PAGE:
Blasted 2003 Iraq invasion

    At age 79, Thomas was soon hired as a Washington-based columnist for newspaper publisher Hearst Corp.
    A self-described liberal, Thomas made no secret of her ill feelings for the penultimate president she covered the second President Bush. "He is the worst president in all of American history," she told the Daily Breeze of Torrance, Calif.
    Thomas also was critical of the U.S.-led invasion of Iraq, asserting that the deaths of innocent people should hang heavily on Bush's conscience.
    "We are involved in a war that is becoming more dubious every day," she said in a speech to thousands of students at Brigham Young University in September 2003. "I thought it was wrong to invade a country without any provocation."

    Thomas had a coveted front-row seat and presidential press conferences and traditionally asked the first question. (Susan Walsh/Associated Press)Some students walked out of the lecture. She won over others with humorous stories from her "ringside seat" to history.
    "Her work was extraordinary because of her intelligence, her lively spirit and great sense of humor," former President Bill Clinton and former Secretary of State Hillary Rodham Clinton said Saturday in a statement, noting that Thomas added "more than her share of cracks to the glass ceiling."
    In March 2006, she confronted Bush with the proposition that "your decision to invade Iraq has caused the deaths of thousands of Americans and Iraqis" and that every justification for the attack proved false.
    "Why did you really want to go to war?" she demanded. When Bush began explaining his rationale, she interjected: "They didn't do anything to you, or to our country."
    Her strong opinions finally ended her career.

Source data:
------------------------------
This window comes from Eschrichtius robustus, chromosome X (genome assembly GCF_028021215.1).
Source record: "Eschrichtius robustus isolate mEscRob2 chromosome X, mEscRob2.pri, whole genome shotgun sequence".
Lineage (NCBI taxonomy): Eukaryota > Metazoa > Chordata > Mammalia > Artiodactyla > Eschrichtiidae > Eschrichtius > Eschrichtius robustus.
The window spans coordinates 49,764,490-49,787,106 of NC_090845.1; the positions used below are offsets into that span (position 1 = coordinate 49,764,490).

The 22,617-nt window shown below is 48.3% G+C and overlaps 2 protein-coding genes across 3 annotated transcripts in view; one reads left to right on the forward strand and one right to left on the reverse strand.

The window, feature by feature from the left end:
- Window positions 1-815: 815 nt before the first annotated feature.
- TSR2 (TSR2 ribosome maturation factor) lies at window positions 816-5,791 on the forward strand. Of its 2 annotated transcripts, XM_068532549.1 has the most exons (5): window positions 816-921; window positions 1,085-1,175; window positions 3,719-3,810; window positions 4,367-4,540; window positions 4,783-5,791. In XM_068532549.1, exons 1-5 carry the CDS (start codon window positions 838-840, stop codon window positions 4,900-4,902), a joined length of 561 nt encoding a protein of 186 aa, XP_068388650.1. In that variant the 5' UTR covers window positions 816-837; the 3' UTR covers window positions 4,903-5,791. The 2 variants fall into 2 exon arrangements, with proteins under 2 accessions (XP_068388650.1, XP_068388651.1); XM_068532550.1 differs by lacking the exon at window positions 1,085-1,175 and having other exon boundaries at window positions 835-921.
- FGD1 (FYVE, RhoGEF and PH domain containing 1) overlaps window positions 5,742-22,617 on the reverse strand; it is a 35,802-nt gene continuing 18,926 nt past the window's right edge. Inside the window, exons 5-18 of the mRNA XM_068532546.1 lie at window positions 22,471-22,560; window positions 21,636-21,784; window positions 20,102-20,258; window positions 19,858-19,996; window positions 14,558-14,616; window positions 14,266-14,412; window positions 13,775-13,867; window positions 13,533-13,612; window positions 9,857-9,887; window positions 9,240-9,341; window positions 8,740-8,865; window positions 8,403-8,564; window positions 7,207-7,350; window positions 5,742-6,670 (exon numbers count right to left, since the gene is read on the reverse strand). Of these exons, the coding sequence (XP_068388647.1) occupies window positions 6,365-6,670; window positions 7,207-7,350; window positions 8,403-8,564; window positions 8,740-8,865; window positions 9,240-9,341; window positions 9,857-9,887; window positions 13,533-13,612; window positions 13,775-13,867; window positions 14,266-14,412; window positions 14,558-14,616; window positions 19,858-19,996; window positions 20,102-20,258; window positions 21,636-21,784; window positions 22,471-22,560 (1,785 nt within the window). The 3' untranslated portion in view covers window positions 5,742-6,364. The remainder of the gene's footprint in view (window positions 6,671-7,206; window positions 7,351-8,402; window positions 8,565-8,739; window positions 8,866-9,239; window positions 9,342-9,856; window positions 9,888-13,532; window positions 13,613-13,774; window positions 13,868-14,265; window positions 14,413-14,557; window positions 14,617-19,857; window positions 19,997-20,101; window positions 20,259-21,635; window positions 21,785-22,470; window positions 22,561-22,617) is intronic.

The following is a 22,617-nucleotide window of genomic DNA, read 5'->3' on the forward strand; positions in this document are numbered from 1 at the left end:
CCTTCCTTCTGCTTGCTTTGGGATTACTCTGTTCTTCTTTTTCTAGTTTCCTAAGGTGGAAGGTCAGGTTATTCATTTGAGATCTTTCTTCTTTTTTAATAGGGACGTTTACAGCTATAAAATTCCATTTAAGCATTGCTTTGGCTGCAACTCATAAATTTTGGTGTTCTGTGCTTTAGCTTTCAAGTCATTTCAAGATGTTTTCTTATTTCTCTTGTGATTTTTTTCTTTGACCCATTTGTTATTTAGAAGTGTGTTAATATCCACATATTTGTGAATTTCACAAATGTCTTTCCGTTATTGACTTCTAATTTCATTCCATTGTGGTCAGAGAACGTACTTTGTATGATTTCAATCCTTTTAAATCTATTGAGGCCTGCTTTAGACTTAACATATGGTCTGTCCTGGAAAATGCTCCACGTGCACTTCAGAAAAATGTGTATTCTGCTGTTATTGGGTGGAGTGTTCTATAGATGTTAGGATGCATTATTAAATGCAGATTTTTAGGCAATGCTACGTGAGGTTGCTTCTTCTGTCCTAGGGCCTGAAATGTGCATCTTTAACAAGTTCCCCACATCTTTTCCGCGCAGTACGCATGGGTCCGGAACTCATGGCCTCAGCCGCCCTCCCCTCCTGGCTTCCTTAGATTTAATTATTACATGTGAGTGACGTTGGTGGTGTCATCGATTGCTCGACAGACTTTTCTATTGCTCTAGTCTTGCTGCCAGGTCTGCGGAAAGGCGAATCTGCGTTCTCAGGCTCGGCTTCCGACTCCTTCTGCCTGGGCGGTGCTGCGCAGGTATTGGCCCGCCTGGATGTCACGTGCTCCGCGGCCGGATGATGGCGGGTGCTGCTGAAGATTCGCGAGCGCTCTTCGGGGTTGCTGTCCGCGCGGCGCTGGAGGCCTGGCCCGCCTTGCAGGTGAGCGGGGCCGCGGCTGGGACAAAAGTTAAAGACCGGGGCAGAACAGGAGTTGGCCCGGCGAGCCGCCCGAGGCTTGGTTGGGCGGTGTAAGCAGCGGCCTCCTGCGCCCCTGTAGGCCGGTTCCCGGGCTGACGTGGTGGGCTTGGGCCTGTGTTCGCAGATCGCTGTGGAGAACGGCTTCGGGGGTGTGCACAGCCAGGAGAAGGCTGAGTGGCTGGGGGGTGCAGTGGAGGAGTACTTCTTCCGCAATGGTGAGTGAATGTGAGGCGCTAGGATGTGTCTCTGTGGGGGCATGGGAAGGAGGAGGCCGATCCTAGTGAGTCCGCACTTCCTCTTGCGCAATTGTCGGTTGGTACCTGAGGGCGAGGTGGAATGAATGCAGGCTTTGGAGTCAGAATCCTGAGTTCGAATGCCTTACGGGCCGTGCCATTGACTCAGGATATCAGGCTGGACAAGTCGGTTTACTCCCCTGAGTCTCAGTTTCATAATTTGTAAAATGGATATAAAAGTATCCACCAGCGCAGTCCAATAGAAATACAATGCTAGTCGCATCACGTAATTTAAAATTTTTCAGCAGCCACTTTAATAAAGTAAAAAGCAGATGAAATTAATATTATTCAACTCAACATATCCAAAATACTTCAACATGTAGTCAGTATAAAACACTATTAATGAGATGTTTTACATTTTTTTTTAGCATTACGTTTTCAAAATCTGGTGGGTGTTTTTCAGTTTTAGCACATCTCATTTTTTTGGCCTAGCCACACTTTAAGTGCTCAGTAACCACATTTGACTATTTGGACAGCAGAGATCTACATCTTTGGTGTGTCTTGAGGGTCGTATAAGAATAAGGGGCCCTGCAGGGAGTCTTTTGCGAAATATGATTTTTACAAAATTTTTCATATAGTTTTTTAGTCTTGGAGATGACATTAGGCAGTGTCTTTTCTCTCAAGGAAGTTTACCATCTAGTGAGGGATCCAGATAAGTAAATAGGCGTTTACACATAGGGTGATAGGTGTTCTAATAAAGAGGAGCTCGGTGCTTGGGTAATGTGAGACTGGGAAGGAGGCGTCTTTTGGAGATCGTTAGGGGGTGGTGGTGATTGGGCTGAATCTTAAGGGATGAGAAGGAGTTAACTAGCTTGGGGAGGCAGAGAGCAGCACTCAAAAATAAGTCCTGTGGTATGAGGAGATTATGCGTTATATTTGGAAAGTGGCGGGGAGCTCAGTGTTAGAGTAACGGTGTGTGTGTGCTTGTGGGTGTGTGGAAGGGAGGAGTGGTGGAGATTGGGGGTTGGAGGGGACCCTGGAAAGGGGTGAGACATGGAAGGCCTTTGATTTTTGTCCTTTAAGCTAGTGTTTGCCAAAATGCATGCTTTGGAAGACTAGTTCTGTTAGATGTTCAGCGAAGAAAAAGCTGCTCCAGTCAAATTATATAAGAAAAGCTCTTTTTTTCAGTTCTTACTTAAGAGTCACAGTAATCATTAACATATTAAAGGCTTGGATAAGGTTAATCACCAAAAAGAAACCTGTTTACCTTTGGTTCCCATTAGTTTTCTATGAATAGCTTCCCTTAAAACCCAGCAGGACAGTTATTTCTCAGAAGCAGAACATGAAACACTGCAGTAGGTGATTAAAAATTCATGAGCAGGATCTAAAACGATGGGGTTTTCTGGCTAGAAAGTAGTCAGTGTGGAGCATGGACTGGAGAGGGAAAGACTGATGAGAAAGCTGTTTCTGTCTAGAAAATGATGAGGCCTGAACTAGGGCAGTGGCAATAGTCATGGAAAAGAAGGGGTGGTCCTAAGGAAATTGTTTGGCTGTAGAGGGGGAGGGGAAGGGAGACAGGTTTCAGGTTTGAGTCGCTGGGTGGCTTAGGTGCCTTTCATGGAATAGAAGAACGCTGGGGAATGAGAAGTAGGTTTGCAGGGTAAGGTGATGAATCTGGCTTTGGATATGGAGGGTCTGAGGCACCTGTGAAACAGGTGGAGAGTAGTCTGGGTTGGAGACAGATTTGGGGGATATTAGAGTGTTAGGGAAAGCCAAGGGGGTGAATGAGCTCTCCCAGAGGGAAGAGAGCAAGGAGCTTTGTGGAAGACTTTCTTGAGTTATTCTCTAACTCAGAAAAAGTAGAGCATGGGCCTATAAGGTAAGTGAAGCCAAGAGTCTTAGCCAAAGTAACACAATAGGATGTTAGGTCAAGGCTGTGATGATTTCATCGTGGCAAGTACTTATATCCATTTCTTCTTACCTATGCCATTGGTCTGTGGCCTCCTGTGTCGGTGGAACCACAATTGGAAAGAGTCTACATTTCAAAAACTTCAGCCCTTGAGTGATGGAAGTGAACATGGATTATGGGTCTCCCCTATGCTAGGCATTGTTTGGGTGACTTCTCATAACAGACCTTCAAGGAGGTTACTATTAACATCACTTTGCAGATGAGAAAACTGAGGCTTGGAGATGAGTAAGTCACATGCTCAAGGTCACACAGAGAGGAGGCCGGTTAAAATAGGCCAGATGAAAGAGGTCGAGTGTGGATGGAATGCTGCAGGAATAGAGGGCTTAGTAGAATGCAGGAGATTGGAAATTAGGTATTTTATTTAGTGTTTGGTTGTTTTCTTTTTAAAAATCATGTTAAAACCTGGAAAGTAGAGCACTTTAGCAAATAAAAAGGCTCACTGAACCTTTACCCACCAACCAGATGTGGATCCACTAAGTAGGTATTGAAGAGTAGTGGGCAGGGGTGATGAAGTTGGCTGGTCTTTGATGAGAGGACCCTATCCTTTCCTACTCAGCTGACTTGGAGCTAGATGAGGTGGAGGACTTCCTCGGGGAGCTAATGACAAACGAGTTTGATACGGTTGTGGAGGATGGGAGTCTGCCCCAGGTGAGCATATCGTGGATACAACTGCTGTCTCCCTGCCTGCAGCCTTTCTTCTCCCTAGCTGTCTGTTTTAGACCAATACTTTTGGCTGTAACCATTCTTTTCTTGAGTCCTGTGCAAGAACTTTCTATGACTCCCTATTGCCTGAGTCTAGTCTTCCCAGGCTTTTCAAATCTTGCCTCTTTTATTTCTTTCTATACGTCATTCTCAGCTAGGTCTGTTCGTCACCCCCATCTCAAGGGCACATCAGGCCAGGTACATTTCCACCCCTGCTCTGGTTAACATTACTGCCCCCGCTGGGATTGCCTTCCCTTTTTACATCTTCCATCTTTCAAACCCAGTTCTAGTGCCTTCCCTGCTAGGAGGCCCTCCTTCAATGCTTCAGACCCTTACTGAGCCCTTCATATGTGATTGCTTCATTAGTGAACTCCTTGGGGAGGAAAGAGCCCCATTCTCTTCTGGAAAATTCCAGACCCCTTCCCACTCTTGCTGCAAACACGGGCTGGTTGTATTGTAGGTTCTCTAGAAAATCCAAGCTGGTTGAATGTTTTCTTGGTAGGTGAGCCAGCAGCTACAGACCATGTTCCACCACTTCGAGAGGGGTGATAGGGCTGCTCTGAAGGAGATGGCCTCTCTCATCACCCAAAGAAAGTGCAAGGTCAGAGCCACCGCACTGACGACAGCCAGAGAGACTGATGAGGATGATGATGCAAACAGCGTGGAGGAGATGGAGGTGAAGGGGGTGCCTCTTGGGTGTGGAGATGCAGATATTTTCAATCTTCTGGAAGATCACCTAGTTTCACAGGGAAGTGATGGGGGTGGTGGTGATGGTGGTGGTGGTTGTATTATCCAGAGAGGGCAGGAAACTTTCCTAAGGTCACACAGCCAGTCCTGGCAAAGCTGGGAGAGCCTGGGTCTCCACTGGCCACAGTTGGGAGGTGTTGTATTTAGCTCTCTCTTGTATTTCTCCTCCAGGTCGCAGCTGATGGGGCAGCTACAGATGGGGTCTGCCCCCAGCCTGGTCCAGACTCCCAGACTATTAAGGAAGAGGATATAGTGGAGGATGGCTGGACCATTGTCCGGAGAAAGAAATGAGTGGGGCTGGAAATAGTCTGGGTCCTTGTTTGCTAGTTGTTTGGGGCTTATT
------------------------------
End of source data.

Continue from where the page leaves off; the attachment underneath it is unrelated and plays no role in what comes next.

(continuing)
After a visit to the White House, David Nesenoff, a rabbi and independent filmmaker, asked Thomas on May 27, 2010, whether she had any comments on Israel. "Tell them to get the hell out of Palestine," she replied. "Remember, these people are occupied and it's their land. It's not Germany, it's not Poland," she continued. Asked where they should go, she answered, "They should go home." When asked where's home, Thomas replied: "Poland, Germany and America and everywhere else."
    The resulting controversy brought widespread rejection of her remarks. White House spokesman Robert Gibbs called them "offensive and reprehensible." Many Jews were offended by her suggestion that Israelis should "go home" to Germany, Poland and America because Israel was initially settled in 1948 by Jews who had survived or escaped Hitler's attempt to kill all the Jews in Germany and in neighboring conquered countries.


    Within days, she retired from her job at Hearst.
    Not long after, Nicholas F. Benton, the owner and editor of the Falls Church News-Press, approached her about writing again. Benton, who had published Thomas' column for years when she was syndicated, said Thomas was initially dubious about continuing to write for the free weekly paper, which at the time had a circulation around 25,000.
    "She said, `You don't want me. I'm poison," he said in a telephone interview Saturday.
    He responded that he could handle any criticism, and her column started running in January 2011. She continued to write about national issues, from Social Security to the State of the Union address and the low capital gains tax, which she blamed for creating "a bigger divide between the haves and the have-nots, leaving not much of a middle class in America."